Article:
reducers) gets the logic itself as a parameter (
reducers: logic => (...)). That kind of loopy stuff is just not possible with TS right now. At least not to the level that it has to be for it to work in Kea (think of selectors that depend on each other). Ultimately, all of the pure-TS attempts I tried would have yielded a partial solution.
Thus kea-typegen was born. Even if it’s just a step along the way (TS compiler plugins a’la babel someday?) and still missing many features, it’s already really useful. It uses the TypeScript compiler API to analyse your source files and print out complete types (interfaces) for them.
Marius also recorded a video of the process in action.
Antoni Kepinski, who was a guest of ours on JS Party #85:
I wrote a short tutorial on how to embed Changelog’s podcast player into a React application so that it doesn’t affect the performance and accessibility of the site.
While I do understand that Changelog isn’t interested in
How-to's and tutorials, I feel like this one can be an exception, as it is related directly to Changelog and its podcasts ;)
Antoni is correct! How-to’s and tutorials aren’t something we share often. It’s not that they aren’t useful, it’s just that they aren’t really news and they are rarely noteworthy. But I’ll make an exception this time. 😉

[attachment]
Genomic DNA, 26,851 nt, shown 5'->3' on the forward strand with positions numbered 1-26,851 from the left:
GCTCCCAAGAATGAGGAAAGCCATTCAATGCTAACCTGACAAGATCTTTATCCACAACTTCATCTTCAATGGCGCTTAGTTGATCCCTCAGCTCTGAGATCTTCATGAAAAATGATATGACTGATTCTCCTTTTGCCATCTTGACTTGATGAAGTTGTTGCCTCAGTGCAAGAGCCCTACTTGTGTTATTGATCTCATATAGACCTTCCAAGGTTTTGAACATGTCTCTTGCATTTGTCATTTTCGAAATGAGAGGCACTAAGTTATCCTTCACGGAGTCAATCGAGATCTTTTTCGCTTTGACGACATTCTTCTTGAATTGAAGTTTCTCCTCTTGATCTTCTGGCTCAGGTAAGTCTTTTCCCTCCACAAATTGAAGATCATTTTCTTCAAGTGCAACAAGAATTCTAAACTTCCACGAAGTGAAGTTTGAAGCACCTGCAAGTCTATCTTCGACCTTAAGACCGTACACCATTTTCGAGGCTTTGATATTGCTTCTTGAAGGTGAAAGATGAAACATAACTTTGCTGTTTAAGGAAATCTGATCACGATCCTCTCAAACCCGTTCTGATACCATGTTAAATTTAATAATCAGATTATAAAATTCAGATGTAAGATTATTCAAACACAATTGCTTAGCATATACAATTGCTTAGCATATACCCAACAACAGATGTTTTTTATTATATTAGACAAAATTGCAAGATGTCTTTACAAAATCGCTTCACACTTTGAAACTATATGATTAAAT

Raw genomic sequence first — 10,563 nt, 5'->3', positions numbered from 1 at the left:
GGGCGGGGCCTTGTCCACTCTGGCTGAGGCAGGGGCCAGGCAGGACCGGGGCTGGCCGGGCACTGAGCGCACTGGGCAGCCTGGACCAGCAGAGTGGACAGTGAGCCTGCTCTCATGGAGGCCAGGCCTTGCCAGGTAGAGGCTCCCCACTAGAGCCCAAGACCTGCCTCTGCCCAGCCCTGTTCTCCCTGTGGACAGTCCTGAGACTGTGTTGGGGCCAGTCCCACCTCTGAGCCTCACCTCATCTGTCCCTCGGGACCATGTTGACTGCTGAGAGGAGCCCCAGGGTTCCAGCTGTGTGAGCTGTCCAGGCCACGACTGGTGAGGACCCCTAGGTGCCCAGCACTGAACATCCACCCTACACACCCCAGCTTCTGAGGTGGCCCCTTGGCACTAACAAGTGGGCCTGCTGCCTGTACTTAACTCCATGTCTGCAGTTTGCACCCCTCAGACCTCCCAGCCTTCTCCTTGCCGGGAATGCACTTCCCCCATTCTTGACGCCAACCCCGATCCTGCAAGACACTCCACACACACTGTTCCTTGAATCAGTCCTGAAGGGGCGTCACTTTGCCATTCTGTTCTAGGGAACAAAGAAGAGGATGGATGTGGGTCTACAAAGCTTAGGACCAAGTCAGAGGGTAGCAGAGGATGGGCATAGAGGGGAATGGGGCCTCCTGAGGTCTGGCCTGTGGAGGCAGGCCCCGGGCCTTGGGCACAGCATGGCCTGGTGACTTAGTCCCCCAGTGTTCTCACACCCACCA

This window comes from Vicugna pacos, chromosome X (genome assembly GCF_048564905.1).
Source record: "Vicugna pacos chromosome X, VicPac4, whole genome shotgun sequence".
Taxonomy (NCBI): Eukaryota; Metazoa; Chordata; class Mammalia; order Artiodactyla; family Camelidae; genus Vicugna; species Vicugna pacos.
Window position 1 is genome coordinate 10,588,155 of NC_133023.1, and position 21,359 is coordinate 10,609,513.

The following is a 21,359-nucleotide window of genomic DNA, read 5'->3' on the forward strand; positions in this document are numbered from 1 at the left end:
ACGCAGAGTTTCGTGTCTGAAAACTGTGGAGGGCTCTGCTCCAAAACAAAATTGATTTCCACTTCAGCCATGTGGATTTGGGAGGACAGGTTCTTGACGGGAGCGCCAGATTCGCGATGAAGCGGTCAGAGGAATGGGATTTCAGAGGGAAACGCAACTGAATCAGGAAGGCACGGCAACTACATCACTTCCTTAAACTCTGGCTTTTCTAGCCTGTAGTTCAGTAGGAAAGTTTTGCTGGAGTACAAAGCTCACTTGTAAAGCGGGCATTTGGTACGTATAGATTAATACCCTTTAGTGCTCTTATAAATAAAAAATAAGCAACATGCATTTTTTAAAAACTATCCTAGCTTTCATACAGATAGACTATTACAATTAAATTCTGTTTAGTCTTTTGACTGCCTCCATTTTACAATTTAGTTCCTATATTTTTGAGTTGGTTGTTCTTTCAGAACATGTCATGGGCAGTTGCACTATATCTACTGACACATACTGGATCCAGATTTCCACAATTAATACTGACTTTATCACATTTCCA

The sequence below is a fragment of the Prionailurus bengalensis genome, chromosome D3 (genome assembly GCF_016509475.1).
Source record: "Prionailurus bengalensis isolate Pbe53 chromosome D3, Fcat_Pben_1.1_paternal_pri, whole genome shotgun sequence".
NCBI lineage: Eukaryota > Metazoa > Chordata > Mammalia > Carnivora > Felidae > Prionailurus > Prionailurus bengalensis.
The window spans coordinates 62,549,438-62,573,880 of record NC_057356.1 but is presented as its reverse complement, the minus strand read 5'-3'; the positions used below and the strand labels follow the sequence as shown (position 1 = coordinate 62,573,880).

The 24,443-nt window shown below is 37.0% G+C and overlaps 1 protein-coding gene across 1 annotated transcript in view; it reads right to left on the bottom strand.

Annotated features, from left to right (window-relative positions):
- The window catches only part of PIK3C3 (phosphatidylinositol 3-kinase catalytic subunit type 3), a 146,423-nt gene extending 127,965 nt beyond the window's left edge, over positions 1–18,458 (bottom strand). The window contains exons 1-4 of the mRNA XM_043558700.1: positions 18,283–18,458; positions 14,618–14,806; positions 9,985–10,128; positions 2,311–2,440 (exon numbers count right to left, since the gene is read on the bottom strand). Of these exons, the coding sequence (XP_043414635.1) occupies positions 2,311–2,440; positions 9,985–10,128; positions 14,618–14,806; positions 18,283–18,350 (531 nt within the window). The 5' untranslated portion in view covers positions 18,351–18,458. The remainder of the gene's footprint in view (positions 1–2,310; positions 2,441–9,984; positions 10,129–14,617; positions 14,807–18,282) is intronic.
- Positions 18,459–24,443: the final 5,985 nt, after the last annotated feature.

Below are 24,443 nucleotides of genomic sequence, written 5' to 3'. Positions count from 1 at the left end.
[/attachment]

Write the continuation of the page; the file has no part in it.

It took me just 3 minutes to fully understand the concepts of React Hooks thanks to this great post.
That’s a ringing endorsement, if I’ve ever seen one. If React Hooks are new (or confusing) to you, give this 3 minutes of your time. 😀
Blitz.js creator Brandon Bayer joins Jerod to dive deep into the foundational principles of this fullstack React framework. We talk about its inspiration (Ruby on Rails), its differentiation (a “no-API” data layer), and its aspirations (built-in auth, plugins, recipes, and more).
This provides responsive UI components from 15 different app categories (commerce, blog, pricing, etc) with dark/light modes and differing color variants.
Recoil provides several capabilities that are difficult to achieve with React alone, while being compatible with the newest features of React.
Straight outta Facebook. See also the conference talk where it was announced at React Europe 2020.
This is a very detailed article on:
directly comparing Ember and React, using the latest idioms and best practices from both frameworks.
It goes really deep into the differences and the developer experiences of both frameworks and is a really good read for someone who is curious about what modern Ember looks like, especially if they have some previous React knowledge.